BWW Review: Riverside Center Presents Tuneful SOME ENCHANTED EVENING of Rodgers and Hammerstein Favorites
A starry night, with a huge moon looking down, is the perfect setting for an evening of songs that have become part of musical theatre history. This is the look and the sound of SOME ENCHANTED EVENING, now running through July 16, 2017, at the Riverside Center for the Performing Arts, just south of DC off of I-95.
As I have reported for several reviews of Riverside's recent shows, the food quality at this dinner theatre keeps improving. But the meal is a mere precursor to the performance at hand. As Riverside kicks off their 20th season, director and producer Patrick A'Hearn has tapped into the musical DNA of the nation by presenting a pleasant musical review featuring highlights from prolific and legendary Richard Rodgers and Oscar Hammerstein.
There shows are among the most popular and recognizable musicals of the mid-20th century, starting with OKLAHOMA! (1943) and wrapping up with their last collaboration in 1959, THE SOUND OF MUSIC. If you have never seen those two musicals, then forget about CAROUSEL, SOUTH PACIFIC, and THE KING AND I. Of course, most people have not only heard of these, they contain many of the most popular songs from the Golden Age of Musicals. SOME ENCHANTED EVENING mines these shows for the big songs, as well as FLOWER DRUM SONG, ME AND JULIET, ALLEGRO, STATE FAIR, and the TV musical CINDERELLA.
A'Hearn has assembled a lively cast of singer-actors and added a youth ensemble to bring new life to the song selections, popular and obscure. Working with the nimble choreography of Stephanie Wood, and under the precise musical direction of Garret Jones, A'Hearn keeps the multi-generational ensemble moving along nicely from number to number, playing to the strengths of each performer.
Baritones Wyn Delano and Russell Rinker handle their songs with big voices and manly swagger; while tenor Chris Rudy takes on many of the romantic ballads and charm songs. Rinker delivers "Soliloquy," the leading man's tour de force song from CAROUSEL with the right amount of vocal prowess and pathos. Delano gives "This Nearly Was Mine" from SOUTH PACIFIC its due. "We Kiss in the Shadow," one of the many selections from THE KING AND I, is performed tenderly by Rudy. All three gentlemen singers have a number of moments to shine comically, such as "How Do You Solve A Problem Like Maria?" Usually sung by the nun's about the troublemaking Maria Rainer from THE SOUND OF MUSIC, here it becomes a song of desperation by three men frustrated by a lady friend.
On the distaff side, brassy contralto Kathy Halenda makes another welcome appearance on the Riverside stage, bringing her bold voice and comic timing along for the ride. Her rousing rendition of "Climb Ev'ry Mountain" is a showstopper.
Another of Riverside's familiar faces, Sheri Hayden, is also back, this time taking on many of the songs first introduced by R & H star Mary Martin, with songs from SOUTH PACIFIC and THE SOUND OF MUSIC featured heavily in her tune-stack. She handles them with style and grace.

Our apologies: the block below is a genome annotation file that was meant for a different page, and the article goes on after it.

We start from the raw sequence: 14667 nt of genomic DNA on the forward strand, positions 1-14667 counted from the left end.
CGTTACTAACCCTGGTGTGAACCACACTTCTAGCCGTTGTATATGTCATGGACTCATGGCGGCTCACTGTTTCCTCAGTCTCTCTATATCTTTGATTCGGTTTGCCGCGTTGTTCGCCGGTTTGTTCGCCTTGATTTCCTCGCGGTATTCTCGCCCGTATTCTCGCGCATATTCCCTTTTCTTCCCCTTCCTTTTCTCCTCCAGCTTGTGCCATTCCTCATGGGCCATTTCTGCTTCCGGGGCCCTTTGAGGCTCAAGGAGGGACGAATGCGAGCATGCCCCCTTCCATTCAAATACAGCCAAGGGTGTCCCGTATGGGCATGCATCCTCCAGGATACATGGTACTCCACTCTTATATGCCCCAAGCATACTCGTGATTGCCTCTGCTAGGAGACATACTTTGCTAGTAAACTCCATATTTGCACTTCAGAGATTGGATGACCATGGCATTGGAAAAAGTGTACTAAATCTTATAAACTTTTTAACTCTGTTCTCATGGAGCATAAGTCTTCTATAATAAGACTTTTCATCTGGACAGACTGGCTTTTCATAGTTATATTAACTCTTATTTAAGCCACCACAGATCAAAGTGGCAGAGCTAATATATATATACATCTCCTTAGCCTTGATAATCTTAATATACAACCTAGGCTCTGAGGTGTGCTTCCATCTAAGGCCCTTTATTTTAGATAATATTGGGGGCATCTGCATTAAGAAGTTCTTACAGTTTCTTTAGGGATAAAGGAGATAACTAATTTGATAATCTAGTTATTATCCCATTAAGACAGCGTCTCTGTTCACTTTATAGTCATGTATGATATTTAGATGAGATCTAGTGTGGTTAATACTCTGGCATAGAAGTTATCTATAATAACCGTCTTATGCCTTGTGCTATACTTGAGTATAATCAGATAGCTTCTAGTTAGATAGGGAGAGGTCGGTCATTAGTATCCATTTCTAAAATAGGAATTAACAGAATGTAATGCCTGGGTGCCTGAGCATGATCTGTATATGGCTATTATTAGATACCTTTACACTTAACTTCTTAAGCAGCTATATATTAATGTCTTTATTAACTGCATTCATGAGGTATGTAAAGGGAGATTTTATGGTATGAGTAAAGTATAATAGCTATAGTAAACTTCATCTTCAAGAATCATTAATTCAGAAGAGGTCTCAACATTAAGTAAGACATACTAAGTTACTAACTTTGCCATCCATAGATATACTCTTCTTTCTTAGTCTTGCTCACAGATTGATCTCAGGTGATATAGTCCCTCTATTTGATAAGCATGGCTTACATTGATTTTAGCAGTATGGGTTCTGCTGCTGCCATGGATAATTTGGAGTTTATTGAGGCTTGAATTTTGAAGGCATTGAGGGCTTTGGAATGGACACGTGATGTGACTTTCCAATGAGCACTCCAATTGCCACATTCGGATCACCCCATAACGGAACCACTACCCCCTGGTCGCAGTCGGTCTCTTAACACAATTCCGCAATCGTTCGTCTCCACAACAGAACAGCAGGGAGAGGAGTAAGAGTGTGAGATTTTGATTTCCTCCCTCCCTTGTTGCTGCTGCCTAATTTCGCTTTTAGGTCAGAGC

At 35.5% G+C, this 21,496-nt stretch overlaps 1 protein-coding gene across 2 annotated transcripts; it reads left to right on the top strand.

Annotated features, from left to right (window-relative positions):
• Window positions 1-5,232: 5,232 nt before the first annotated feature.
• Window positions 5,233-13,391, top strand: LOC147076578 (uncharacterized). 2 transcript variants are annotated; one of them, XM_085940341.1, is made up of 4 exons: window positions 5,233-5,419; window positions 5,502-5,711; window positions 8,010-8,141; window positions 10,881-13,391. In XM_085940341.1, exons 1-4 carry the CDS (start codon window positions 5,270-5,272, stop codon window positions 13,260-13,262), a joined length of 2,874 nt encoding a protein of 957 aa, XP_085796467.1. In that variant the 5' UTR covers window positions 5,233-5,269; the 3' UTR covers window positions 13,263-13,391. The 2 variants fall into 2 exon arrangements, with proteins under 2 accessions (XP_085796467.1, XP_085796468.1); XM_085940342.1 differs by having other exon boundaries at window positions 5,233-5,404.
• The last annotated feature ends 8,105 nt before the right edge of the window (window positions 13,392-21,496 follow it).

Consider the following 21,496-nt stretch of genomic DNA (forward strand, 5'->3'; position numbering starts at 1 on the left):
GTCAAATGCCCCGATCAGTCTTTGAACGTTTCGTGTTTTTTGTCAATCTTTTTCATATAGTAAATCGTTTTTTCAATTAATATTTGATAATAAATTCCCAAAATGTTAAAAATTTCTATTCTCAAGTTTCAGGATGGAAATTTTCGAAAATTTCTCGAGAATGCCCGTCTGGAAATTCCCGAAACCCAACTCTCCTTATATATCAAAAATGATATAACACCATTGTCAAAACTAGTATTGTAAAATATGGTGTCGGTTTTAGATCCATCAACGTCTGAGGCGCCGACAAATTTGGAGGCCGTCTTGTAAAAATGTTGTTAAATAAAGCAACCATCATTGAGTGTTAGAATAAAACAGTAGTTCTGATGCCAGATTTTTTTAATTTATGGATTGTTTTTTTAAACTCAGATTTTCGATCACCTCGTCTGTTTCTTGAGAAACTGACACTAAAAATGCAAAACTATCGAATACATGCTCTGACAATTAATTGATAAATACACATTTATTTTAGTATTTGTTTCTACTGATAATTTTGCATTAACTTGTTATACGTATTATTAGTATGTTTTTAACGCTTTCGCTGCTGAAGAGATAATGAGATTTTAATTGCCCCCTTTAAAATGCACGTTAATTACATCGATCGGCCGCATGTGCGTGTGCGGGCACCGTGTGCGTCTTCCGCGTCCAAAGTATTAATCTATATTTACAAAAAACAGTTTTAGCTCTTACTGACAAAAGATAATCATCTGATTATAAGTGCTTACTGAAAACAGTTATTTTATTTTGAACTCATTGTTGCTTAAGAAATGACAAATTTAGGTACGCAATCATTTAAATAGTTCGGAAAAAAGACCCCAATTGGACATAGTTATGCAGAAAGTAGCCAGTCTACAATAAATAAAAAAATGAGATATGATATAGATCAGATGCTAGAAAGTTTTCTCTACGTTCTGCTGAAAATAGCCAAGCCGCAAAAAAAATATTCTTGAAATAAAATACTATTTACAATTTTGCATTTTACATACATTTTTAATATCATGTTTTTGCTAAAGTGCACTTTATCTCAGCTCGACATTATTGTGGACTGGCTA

Abby Middleton wraps her silvery soprano voice around such favorites as "It Might As Well Be Spring" and in her duet with Wyn Delano, "If I Loved You." Rounding out the featured vocalists is Alona Orofino who takes on such favorites as "I Cain't Say No," and "Do I Love You Because You're Beautiful," handling comedy and ballads with equal skill.
The children's ensemble features (alphabetically) Mitchell Austin, Madison Brooke, Marcus Dowd, Erin Haugen, Alexander Kent, and Sydney Wynn. Each youth has ample stage presence and makes the most of their appearances. "Getting to Know You," "Do Re Mi" and "Impossible" are among the times the kids get to take the stage.
By not including a song list in the program, the director keeps the audience guessing which songs will be included and how they will be presented. This allows the lesser known gems to sneak up on the audience as they emerge from a sea of well-known selections. If you have a favorite Rodgers and Hammerstein song, have no fear: just like the old commercial stated, "it's in there."
SOME ENCHANTED EVENING is given an elegant atmosphere of a moonlit conservatory terrace by scenic designer Jennifer Taglieri. Michael Jarett's subtle lighting design contributes to the evening of elegance. Gaye Law, a Riverside veteran, provides classy evening wear and gowns for the adults and dressy party outfits for the youth.
As musical revues go, SOME ENCHANTED EVENING may not be the most inspired collection of Rodgers and Hammerstein highlights, but Riverside Center makes the most of the show by providing a talented cast and a first class instrumental ensemble in support. Come for dinner, stay for the music; they will have you talking "happy talk" in no time.
Follow Jeff Walker on Twitter - @jeffwalker66
Produced by Riverside Center - 95 Riverside Parkway - Fredericksburg, VA 22406
Through July 16, 2017
Two hours, 30 minutes with one intermission.
For tickets, call 540.370.4300 or go to Riverside Box Office